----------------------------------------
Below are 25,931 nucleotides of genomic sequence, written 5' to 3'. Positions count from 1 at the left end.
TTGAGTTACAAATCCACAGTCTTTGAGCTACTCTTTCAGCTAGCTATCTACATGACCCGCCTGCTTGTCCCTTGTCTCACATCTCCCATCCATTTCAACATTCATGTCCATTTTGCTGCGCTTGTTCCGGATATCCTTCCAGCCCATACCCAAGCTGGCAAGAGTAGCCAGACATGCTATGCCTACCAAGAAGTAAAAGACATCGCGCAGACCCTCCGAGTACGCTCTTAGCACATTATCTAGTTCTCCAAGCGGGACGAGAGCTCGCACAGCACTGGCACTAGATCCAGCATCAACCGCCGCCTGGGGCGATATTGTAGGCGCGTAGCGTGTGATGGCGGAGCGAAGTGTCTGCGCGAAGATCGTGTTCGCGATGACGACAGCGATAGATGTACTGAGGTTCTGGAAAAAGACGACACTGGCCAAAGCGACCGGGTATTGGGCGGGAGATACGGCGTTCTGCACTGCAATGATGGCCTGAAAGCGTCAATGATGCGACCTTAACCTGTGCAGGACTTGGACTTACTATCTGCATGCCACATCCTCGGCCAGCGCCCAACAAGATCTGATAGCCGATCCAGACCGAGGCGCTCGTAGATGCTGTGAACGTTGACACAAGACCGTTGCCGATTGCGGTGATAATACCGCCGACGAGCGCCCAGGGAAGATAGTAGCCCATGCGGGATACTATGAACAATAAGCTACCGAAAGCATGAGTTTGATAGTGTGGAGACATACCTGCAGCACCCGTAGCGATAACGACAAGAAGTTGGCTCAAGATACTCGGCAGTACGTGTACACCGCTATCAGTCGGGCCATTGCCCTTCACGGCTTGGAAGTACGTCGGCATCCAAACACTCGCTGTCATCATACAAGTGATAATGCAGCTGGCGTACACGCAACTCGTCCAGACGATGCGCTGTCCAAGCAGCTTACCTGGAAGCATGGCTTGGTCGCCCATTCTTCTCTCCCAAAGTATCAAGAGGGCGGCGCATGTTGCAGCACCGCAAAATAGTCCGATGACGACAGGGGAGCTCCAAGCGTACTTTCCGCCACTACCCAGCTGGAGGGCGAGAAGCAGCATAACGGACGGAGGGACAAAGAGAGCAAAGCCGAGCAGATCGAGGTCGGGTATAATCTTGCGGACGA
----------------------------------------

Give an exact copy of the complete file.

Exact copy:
Below are 25,931 nucleotides of genomic sequence, written 5' to 3'. Positions count from 1 at the left end.
TTGAGTTACAAATCCACAGTCTTTGAGCTACTCTTTCAGCTAGCTATCTACATGACCCGCCTGCTTGTCCCTTGTCTCACATCTCCCATCCATTTCAACATTCATGTCCATTTTGCTGCGCTTGTTCCGGATATCCTTCCAGCCCATACCCAAGCTGGCAAGAGTAGCCAGACATGCTATGCCTACCAAGAAGTAAAAGACATCGCGCAGACCCTCCGAGTACGCTCTTAGCACATTATCTAGTTCTCCAAGCGGGACGAGAGCTCGCACAGCACTGGCACTAGATCCAGCATCAACCGCCGCCTGGGGCGATATTGTAGGCGCGTAGCGTGTGATGGCGGAGCGAAGTGTCTGCGCGAAGATCGTGTTCGCGATGACGACAGCGATAGATGTACTGAGGTTCTGGAAAAAGACGACACTGGCCAAAGCGACCGGGTATTGGGCGGGAGATACGGCGTTCTGCACTGCAATGATGGCCTGAAAGCGTCAATGATGCGACCTTAACCTGTGCAGGACTTGGACTTACTATCTGCATGCCACATCCTCGGCCAGCGCCCAACAAGATCTGATAGCCGATCCAGACCGAGGCGCTCGTAGATGCTGTGAACGTTGACACAAGACCGTTGCCGATTGCGGTGATAATACCGCCGACGAGCGCCCAGGGAAGATAGTAGCCCATGCGGGATACTATGAACAATAAGCTACCGAAAGCATGAGTTTGATAGTGTGGAGACATACCTGCAGCACCCGTAGCGATAACGACAAGAAGTTGGCTCAAGATACTCGGCAGTACGTGTACACCGCTATCAGTCGGGCCATTGCCCTTCACGGCTTGGAAGTACGTCGGCATCCAAACACTCGCTGTCATCATACAAGTGATAATGCAGCTGGCGTACACGCAACTCGTCCAGACGATGCGCTGTCCAAGCAGCTTACCTGGAAGCATGGCTTGGTCGCCCATTCTTCTCTCCCAAAGTATCAAGAGGGCGGCGCATGTTGCAGCACCGCAAAATAGTCCGATGACGACAGGGGAGCTCCAAGCGTACTTTCCGCCACTACCCAGCTGGAGGGCGAGAAGCAGCATAACGGACGGAGGGACAAAGAGAGCAAAGCCGAGCAGATCGAGGTCGGGTATAATCTTGCGGACGA